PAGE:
Title page for ETD etd-10022000-10490046

Type of Document Dissertation
Author Bodur, H. Onur
URN etd-10022000-10490046
Title Understanding Preference Revision and Concession in Group Decisions
Degree PhD
Department Marketing
Advisory Committee
Advisor Name Title
Arora, Neeraj Committee Co-Chair
Nakamoto, Kent Committee Co-Chair
Brinberg, David L. Committee Member
Eckel, Catherine C. Committee Member
Klein, Noreen M. Committee Member
  • revision
  • satisfaction
  • evolution of preferences
  • group decisions
Date of Defense 2000-08-18
Availability unrestricted
Many purchase decisions involve groups of individuals. In marketing literature, a majority of the studies related to group decisions place greater emphasis on predicting the outcome of the decision than the process. In this dissertation, I contend that understanding the process by which a purchase decision is reached is important because it may influence the joint choice and the satisfaction of a group member with the decision. I study two key elements of the decision making process namely, revision and concession. Consistent with previous research, I propose that a member's preferences are unlikely to be stationary during the group decision-making process. Additionally, a member may make a concession to accommodate the preferences of the other member(s). These two elements are not mutually exclusive and members may revise and/or make concessions when reaching a joint decision. I argue that it is important to distinguish between revision and concession because each may have a different impact on a member's satisfaction with the joint decision.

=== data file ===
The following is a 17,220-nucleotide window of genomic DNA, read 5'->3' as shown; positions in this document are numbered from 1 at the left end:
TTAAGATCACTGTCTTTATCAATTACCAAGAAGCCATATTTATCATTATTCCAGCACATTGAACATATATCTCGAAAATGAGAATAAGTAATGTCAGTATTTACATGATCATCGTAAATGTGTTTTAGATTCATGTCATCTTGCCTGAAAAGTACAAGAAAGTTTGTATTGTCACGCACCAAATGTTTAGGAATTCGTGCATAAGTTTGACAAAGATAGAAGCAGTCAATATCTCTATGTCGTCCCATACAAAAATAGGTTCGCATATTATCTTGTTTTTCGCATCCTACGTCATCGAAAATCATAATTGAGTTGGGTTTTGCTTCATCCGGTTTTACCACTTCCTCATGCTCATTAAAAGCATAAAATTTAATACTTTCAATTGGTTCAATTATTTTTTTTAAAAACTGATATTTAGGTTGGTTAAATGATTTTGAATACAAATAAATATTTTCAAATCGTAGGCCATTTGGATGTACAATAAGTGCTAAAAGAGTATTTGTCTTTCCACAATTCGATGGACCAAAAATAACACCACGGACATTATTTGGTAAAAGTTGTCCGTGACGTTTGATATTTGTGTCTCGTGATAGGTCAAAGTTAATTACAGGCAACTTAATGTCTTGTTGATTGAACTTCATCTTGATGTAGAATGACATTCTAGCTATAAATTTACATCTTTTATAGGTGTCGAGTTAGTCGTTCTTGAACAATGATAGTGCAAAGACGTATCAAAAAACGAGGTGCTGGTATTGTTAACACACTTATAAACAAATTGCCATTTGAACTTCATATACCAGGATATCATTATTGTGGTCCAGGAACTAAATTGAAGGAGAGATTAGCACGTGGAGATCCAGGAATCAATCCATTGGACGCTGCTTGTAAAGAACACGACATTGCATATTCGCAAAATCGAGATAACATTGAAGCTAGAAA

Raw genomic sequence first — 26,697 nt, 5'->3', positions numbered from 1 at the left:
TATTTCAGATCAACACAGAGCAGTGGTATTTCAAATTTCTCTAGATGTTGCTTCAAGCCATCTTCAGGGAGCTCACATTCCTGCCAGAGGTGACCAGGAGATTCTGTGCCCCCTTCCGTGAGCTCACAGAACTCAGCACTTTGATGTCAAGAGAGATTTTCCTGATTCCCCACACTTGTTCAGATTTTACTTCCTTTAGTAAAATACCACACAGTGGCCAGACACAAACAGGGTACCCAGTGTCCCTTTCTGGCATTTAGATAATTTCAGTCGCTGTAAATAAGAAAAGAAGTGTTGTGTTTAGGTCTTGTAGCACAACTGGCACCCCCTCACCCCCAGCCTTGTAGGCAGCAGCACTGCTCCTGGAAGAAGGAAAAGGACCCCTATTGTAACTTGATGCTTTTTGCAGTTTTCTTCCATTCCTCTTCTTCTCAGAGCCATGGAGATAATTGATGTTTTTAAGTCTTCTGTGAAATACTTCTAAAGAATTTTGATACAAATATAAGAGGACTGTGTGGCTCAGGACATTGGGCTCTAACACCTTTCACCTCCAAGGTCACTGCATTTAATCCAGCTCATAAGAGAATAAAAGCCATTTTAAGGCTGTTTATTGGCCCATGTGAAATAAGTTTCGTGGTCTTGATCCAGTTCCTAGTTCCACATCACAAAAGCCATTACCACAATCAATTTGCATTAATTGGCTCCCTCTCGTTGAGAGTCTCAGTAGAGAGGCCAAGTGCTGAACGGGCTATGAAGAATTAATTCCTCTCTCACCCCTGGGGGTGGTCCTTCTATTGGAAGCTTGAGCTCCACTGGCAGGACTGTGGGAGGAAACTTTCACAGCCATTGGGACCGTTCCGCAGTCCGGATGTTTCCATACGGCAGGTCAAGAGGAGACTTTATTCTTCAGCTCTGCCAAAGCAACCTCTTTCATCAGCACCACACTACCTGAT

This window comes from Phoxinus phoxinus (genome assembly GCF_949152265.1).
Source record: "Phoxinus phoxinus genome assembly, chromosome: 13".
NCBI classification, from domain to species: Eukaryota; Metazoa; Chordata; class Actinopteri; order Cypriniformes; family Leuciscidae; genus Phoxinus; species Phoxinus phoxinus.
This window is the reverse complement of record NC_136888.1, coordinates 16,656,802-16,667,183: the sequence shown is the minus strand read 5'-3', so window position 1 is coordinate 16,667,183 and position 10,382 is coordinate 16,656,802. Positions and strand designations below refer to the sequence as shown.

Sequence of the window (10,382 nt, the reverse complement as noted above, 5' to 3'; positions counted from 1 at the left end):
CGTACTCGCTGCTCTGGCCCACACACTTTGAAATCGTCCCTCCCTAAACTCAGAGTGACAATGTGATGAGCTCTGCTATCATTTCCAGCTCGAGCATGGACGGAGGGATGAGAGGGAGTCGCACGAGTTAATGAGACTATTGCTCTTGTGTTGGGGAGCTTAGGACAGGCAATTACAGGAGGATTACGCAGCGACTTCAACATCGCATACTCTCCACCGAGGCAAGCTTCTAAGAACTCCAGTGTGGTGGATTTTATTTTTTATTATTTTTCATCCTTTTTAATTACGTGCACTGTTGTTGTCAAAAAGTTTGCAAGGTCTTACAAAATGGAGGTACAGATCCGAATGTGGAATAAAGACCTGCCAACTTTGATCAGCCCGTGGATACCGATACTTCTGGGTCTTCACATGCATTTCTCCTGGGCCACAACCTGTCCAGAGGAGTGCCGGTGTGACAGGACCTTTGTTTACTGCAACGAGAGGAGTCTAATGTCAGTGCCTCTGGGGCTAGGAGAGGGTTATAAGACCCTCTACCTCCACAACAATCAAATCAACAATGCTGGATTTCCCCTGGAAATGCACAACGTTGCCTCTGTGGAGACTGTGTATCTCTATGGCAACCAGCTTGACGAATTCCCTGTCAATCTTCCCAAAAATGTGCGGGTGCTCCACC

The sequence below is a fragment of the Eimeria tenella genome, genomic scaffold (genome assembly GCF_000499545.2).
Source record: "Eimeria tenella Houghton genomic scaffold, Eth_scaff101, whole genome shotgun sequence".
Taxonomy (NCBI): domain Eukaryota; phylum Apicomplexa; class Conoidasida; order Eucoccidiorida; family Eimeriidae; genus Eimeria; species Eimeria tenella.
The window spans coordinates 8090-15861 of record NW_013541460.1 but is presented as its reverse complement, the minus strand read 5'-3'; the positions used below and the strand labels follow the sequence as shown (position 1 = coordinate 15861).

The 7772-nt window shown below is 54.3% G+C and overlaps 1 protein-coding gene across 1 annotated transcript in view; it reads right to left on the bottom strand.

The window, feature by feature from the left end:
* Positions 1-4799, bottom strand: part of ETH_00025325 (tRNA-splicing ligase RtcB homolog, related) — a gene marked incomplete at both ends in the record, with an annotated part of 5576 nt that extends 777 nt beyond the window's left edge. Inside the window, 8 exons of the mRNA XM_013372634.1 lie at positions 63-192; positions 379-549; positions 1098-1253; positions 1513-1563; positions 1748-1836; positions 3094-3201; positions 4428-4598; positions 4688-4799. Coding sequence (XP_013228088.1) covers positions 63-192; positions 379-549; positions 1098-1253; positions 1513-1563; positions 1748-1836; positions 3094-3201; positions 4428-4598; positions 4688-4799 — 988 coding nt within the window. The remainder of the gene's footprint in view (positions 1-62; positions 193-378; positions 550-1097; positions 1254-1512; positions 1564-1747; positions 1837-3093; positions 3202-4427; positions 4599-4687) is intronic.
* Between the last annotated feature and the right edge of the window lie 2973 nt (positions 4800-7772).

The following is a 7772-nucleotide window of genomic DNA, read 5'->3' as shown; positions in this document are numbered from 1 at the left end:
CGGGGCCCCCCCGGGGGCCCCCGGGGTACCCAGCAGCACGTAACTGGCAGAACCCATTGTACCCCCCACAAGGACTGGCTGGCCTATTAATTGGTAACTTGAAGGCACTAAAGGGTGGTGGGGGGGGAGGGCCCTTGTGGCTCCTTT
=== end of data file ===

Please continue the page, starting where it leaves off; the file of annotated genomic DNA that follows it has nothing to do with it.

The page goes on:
I propose that the degree of revision and concession made by a member is related to several member and decision related factors. The change in preference of a member is expected to affect the joint purchase decision by reducing the degree of disagreement between the members. It is proposed that a member's satisfaction with the joint decision made is positively related to her degree of revision and negatively related to her own concession.

A field study funded by a packaged goods company was designed and implemented to provide a rigorous test of the proposed hypotheses. There is compelling evidence for the negative impact of concession on satisfaction. There is also partial support for the positive impact of revision on satisfaction. Additionally, satisfaction is influenced by an interaction effect between a member's own concession and the concession made by the other member. An important implication of the proposed model is that the process by which a purchase decision is reached (via revision or concession) has a distinct impact on the satisfaction of the group member with the joint decision.

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